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Discussion in 'Tab, Tips, Theory and Technique' started by medownsouth, Jan 17, 2021.
Who knows, I only play in C, A, and E lol...
I’m sure Rick’s a real clever guy and knows his stuff... but it always drives me a bit crazy to see people talking about ‘memorising’ the order of sharps / flats or the circle of fifths. That’s a lot of memory work... but you’ve got a guitar in your hand: the strings are a 4th apart (except G-B) and a 4th is an upside down 5th (which, btw, is why IV is called subdominant). So the sharps sequence is right under your hand: e fret 2, b fret 2, e fret 4, b fret 4, e fret 6, b fret 6, e fret 8. Same for flats — b fret 11, e fret 11, b fret 9, e fret 9, b fret 7, e fret 7, b fret 5.
Likewise if you can read a music stave then the sharps / flats patterns are pretty clear patterns.
You have to memorise something to get started of course — for me, it’s the notes on the stave and where to find them on the guitar. All the rest is easy to work out once you know that.
The key of A has three sharps- F#, C#, and G#, and the key of E has four sharps- F#, C#, G#, and D#
The key of C minor has two flats Bb and Eb, the key of A minor, like C major, has no sharps or flats, and the Key of E minor has one sharp, F#
It's not very hard to remember- going clockwise around the circle of fifths, the new sharp is always the note below the root, so G has F#, D has F# and C#, A has F#, C#, and G#, etc.
Going counterclockwise on the flat keys, the new flat is always the next note to the left, so F has one flat Bb, Bb has Bb and Eb, Eb has Bb, Eb, and Ab, etc.
The inner circle is the minor keys, which have the same sharps or flats as their relative major key above them.
The circle also shows you six of the chords in any key (three major and three minor), except for the 7 in a major key and the 2 in a minor key, which are diminished chords.
The three major chords in a major key are the root, the four, which is to the left of the root in the circle, and the five, which is to the right of the root. And, the three minor chords in a major key are below the three major chords, the two below the four, the three below the five, and the six below the root.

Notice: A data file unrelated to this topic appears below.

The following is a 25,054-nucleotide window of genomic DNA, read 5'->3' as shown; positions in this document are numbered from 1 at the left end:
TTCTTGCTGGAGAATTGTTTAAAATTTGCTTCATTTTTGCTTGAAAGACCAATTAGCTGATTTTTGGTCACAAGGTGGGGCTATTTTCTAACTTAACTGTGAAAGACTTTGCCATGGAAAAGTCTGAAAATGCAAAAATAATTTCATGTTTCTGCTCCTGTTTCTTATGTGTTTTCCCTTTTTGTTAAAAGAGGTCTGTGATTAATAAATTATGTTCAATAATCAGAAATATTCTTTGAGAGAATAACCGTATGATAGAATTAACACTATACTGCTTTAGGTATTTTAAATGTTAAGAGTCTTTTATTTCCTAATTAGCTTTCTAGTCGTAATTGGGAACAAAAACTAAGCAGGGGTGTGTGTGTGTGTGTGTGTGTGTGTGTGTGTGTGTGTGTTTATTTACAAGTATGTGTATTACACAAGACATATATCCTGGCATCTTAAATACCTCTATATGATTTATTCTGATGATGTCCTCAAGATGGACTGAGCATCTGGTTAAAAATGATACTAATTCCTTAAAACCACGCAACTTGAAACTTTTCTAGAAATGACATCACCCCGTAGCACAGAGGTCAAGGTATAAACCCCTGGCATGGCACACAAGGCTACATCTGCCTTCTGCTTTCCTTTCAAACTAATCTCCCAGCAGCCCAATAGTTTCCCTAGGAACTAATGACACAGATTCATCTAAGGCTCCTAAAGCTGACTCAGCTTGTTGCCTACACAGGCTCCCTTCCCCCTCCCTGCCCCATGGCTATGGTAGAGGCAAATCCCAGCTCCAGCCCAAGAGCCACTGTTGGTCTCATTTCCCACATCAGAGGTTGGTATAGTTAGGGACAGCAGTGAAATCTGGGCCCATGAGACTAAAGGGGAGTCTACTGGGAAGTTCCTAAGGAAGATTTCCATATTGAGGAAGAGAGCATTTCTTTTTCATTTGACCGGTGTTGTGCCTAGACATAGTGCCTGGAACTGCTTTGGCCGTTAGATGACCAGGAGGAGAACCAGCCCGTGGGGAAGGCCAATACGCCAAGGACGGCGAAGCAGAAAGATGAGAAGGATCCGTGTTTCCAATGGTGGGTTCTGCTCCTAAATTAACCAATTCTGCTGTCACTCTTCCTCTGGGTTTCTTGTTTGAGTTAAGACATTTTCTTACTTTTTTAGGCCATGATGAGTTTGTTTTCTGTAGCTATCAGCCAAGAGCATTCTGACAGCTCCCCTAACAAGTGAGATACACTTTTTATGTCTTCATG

In a minor key, the root, four and five, are still in the same place on the circle in relation to each other, and they are minor chords, while the three above them are the major chords in that key, with the three above the root, the six above the four, and the seven above the five.
So, in a major key, the 1, 4, and 5 are major chords, and the 2, 3, and 6 are minor chords, and the 7 is a diminished chord.
In a minor key the 1, 4, and 5 are minor chords, and the 3, 6, and 7 are major chords, and the 2 is a diminished chord.
Also, the same three are major and the same three are minor, in a Major key and its relative minor.
So, in C major, C, F, and G are major chords, and D, E, and A are minor chords.
In the relative minor key of A minor, C, F, and G are still major chords, and D, E, and A are still minor chords, but they occupy a different place in the scale.
It's really simple when you follow how it's all laid out in the circle.
My partner and I are creatives. He draws/paints while I noodle. We go back and forth in theory all day. Circle of fifths looks like the color wheel. We talk about how it’s a language and if you know some...you can figure out the rest. I’m an undisciplined finger flinger! I like to pick a random note and work my way into and out of whatever scale comes along the way.
Thanks for the good post OP.
Like @Festofish I like to "explore", just walking around intervals and working them into repeatable phrases and rhythms and developing some muscle memory, harmonizing them, letting my mind wander.
@Wallaby lately my guy will put a blind fold on and auto draw while I’m dancing around the fretboard and twiddling my knobs.